Normal and Abnormal Responses to Stress

When stressed, your body creates extra energy to protect itself

Normal and Abnormal Responses to StressIt’s hard to imagine that it’s possible to quantify normal and abnormal responses to stress.

Because I don’t know about you, but when I used to get stressed, it was different each time. Depending on the stress. So how do they monitor what’s a normal and / or abnormal response to stress?

We all know that people respond to stress in different ways. One person may find an event joyful and gratifying, but another person may be miserable and frustrated. Think Bungee Jumping, or Rainbows End …

Stress Creates an Imbalance in Your Body

Sometimes, people may handle stress in ways that make bad situations worse by reacting with feelings of anger, guilt, fear, hostility, anxiety and moodiness.

Stress is your body’s physical and psychological response to anything you perceive as overwhelming.  You are less likely to handle life’s demands, pleasant or unpleasant when you are tired and run down. At other times you might be calm and relaxed but for whatever reason, you lack the resources to deal the situation.

It doesn’t matter what causes the stress, the bodies reaction is much the same. When stressed, your body creates extra energy to protect itself. If not used, this extra energy creates an imbalance within your system. Therefore, to restore balance in your body this energy must be used, or dissolved through meditation.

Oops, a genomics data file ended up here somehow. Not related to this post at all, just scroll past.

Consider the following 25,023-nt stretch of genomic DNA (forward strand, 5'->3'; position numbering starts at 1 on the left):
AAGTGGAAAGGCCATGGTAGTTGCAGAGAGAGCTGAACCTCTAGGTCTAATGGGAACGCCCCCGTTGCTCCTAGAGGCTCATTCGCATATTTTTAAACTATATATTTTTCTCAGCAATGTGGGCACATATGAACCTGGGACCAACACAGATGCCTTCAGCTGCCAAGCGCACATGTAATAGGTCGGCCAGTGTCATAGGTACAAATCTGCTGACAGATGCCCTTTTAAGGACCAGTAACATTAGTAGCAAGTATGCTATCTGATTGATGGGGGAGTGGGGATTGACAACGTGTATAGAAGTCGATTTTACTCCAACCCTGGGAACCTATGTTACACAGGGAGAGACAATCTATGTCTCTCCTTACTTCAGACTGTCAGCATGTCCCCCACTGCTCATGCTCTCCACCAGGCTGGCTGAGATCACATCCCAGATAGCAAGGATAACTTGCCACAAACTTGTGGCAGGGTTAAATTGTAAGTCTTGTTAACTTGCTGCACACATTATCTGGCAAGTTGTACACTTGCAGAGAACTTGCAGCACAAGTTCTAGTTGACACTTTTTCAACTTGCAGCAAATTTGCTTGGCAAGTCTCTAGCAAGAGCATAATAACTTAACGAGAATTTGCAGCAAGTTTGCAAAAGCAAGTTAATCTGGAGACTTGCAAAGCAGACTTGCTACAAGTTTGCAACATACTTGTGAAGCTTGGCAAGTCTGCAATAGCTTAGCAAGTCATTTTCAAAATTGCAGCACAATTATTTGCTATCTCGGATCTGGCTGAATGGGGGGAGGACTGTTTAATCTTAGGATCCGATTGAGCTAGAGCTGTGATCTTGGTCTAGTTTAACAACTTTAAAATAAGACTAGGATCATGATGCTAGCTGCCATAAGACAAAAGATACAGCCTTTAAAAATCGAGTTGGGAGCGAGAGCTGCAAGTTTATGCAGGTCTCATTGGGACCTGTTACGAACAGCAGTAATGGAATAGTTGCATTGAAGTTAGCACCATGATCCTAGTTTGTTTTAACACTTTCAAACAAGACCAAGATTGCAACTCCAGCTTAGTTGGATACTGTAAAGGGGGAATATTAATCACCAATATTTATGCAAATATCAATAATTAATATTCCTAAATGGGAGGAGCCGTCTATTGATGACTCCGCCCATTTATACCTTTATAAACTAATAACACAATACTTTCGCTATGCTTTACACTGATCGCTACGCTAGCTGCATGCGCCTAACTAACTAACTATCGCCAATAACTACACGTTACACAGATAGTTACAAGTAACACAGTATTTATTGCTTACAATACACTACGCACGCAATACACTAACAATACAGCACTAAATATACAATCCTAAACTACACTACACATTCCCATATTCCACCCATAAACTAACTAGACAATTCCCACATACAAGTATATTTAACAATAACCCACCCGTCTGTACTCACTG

A perceived challenge can activate the mind/body system, resulting in increased alertness and action, but chronic activation of this response leads to abnormal responses to stress characterized by:

  1. the inability of the body to return to baseline levels of catecholamines and cortisol, and
  2. the inability of the body to activate the biochemical changes associated with a perceived challenge.

When either of these response patterns develops due to continual activation of the stress response, then stress becomes debilitating.

Related Research findings:

Effects of Chronic Stress on the Brain
Chronic stress creates excessive levels of cortisol in the brain, impairing the function, short term and contextual memory …

Effects of Stress on the Immune System
Chronic stress affects the immune system by increasing sympathetic activity and decreasing cellular immunity …

Effects of Chronic Stress on the Cardiovascular and Metabolic System
Chronic stress can create significant damage to the cardiovascular system by increasing the risk of coronary artery disease …

The Biochemical Response to Stress
Chronic acute stress leads to an out of balance biochemistry with elevated cortisol and suppressed serotonin, consequently, stress plays a major causative role in both physical and mental health …

When we are under stress our bodies are functioning in survival mode (fight, flight or freeze)

Learn to meditate, learn how to cope with stressOur immune system weakens, we tend to be more reactive (rather than responsive), more guarded, defensive (crying over spilt milk). And most importantly – our quality of life, our life satisfaction is lowered.

Vedic Meditation is one of the most powerful techniques available for reducing stress and anxiety. As a result, you no longer store as much stress and tension in your body. This allows you to start responding to life with a positive attitude – relaxed, resilient and care-free. It is also one of the easiest to learn and simplest to practice.

If you are in Auckland (NZ) call me on 09 419 5380.  Or email to find our how Vedic Meditation could help you achieve better health.

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